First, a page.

I have V, Vineland and 1/2 of Slow Learner, and Wanda Tinasky letters (insurance against the chance that he wrote them).

I've noticed with DFW and Pynchon, I've a tendency to read them in reverse chronological order (almost).


message 26: by Darwin8u (new)

Darwin8u | 46 comments Con McVeety wrote: "Con McVeety wrote: "Anyone read or have heard of Thomas Pynchon's "A Journey Into the Mind of Watts" if not here's a link

http://www.pynchon.pomona.edu/uncolle...""


Yeah, I once took several of his assorted essays, etc., and bound them in college (at the same time I bound J.D. Salinger's Hapworth 16, 1924 from the New Yorker).

I've got it somewhere in a box. We might need to include Pynchon's linear notes... but ‘Yowzah!’ that is like chasing a jazzy harmonica down a toilet hole for sure.


message 27: by Aubrey (last edited Nov 02, 2013 02:24PM) (new)

Aubrey (korrick) I've come to realize that resisting the completion of this author is futile. Here's to the (long term) full body submersion.

Also, bibliography (all credit goes to Wiki):

Novels and novellas

(1963) V.
(1966) The Crying of Lot 49
(1973) Gravity's Rainbow
(1990) Vineland
(1997) Mason & Dixon
(2006) Against the Day
(2009) Inherent Vice
(2013) Bleeding Edge

Juvenilia

(1952-53) "Voice of the Hamster" Oyster Bay High School Purple and Gold 13 Nov, 18 Dec, 22 Jan, 19 Feb
(1953) "Ye Legend of Sir Stupid and the Purple Knight" Oyster Bay High School Purple and Gold 19 March 1953
(1953) "The Boys" Oyster Bay High School Purple and Gold 19 March 1953
(1958) "Minstrel Island" Outline and draft of unpublished musical written with John Kilpatrick Sale, held at University of Texas Harry Ransom Center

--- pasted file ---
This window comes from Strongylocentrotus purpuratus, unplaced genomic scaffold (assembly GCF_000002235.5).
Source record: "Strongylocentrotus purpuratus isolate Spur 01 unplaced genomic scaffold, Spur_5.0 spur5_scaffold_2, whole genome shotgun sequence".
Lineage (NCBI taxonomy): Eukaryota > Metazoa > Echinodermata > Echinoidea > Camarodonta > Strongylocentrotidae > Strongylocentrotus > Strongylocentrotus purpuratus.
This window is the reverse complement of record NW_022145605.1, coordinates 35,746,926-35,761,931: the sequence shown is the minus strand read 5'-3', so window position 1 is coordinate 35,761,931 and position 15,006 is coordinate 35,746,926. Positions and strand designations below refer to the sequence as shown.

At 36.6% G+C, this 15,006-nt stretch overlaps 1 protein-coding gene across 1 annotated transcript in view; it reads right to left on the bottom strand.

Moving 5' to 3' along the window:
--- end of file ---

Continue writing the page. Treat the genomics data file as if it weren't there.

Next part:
Short stories

(1959) "The Small Rain" Cornell Writer 6, March 1959
(1959) "Mortality and Mercy in Vienna" Epoch 9, Spring 1959
(1960) "Low-lands" New World Writing 16
(1960) "Entropy" Kenyon Review 2 Spring 1960
(1961) "Under the Rose" Noble Savage 3
(1964) "The Secret Integration" Saturday Evening Post 19-26 December 1964
(1965) "The World (This One), the Flesh (Mrs. Oedipa Maas), and the Testament of Pierce Inverarity" Esquire 64 December 1965)
(1966) "The Shrink Flips" Cavalier 16 March 1966

Short story collections

(1984) Slow Learner

Nonfiction

Technical Publications

(1960) "Togetherness" Aerospace Safety 16, no. 12 December 1960
(1960-62) Articles in various issues of Boeing's Bomarc Service News

Essays

(1966) "A Journey Into the Mind of Watts" New York Times Magazine 12 June 1966
(1984) "Is it O.K. to Be a Luddite?" New York Times Book Review 28 October 1984
(1993) "Nearer My Couch To Thee" New York Times Book Review 6 June 1993
(1996) "Lunch with Lotion" Esquire Vol. 125, No. 6 June 1996
(1999) "Hallowe'en Over Already?" Cathedral School Newsletter (New York) January 1999
(2006) "The Evolution of the Daily Show" The Daily Show: Ten Fu@#ing Years (The Concert) 16 November 2006

Letters

(1965) Letter cited in Jules Siegel's "The Dark Triumvirate," Cavalier 15 August 1965
(1966) "Pros and Cohns" New York Times Book Review 17 July 1966
(1976) Letter to Richard Wilbur, printed in William Styron's "Presentation to Thomas Pynchon of the Howells Medal for Fiction of the Academy," Proceedings of the American Academy of Arts and Letters and the National Institute of Arts and Letters 26
(1977) Letter to the Editor, quoted by John Calvin Batchelor, "The Ghost of Richard Fariña." Soho Weekly News 4 28 April - 4 May 1977
(1988) Letter to Thomas F. Hirsch, quoted by David Seed, "The Fictional Labyrinths of Thomas Pynchon"
(1989) "Words for Salman Rushdie" New York Times Book Review 12 March 1989.
(1990) "Of a Fond Ghoul" selected letters from the files of Corlies Smith
(2006) Letter included in Nigel Reynold's "The borrower: 'why McEwan is no plagiarist'" Daily Telegraph 6 December 2006